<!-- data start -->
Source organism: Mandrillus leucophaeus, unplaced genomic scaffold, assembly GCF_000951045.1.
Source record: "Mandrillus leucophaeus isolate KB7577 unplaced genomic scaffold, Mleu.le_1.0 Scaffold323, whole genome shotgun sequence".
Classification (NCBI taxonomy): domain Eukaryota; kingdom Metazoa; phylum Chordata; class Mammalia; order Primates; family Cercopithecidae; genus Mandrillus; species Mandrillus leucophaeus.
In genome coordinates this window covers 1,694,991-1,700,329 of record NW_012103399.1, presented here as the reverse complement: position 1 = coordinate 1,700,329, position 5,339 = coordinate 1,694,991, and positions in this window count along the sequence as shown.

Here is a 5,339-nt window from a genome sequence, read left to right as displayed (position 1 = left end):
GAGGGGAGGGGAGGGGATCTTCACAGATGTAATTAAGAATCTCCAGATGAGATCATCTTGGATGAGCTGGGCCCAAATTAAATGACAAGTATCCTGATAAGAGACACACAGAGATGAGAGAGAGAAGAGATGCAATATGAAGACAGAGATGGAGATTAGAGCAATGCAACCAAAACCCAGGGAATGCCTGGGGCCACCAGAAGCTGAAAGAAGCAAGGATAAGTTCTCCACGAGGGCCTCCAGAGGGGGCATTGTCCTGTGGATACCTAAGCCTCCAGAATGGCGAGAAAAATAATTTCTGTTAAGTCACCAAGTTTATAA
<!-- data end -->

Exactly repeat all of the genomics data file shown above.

Source organism: Mandrillus leucophaeus, unplaced genomic scaffold, assembly GCF_000951045.1.
Source record: "Mandrillus leucophaeus isolate KB7577 unplaced genomic scaffold, Mleu.le_1.0 Scaffold323, whole genome shotgun sequence".
Classification (NCBI taxonomy): domain Eukaryota; kingdom Metazoa; phylum Chordata; class Mammalia; order Primates; family Cercopithecidae; genus Mandrillus; species Mandrillus leucophaeus.
In genome coordinates this window covers 1,694,991-1,700,329 of record NW_012103399.1, presented here as the reverse complement: position 1 = coordinate 1,700,329, position 5,339 = coordinate 1,694,991, and positions in this window count along the sequence as shown.

Here is a 5,339-nt window from a genome sequence, read left to right as displayed (position 1 = left end):
GAGGGGAGGGGAGGGGATCTTCACAGATGTAATTAAGAATCTCCAGATGAGATCATCTTGGATGAGCTGGGCCCAAATTAAATGACAAGTATCCTGATAAGAGACACACAGAGATGAGAGAGAGAAGAGATGCAATATGAAGACAGAGATGGAGATTAGAGCAATGCAACCAAAACCCAGGGAATGCCTGGGGCCACCAGAAGCTGAAAGAAGCAAGGATAAGTTCTCCACGAGGGCCTCCAGAGGGGGCATTGTCCTGTGGATACCTAAGCCTCCAGAATGGCGAGAAAAATAATTTCTGTTAAGTCACCAAGTTTATAA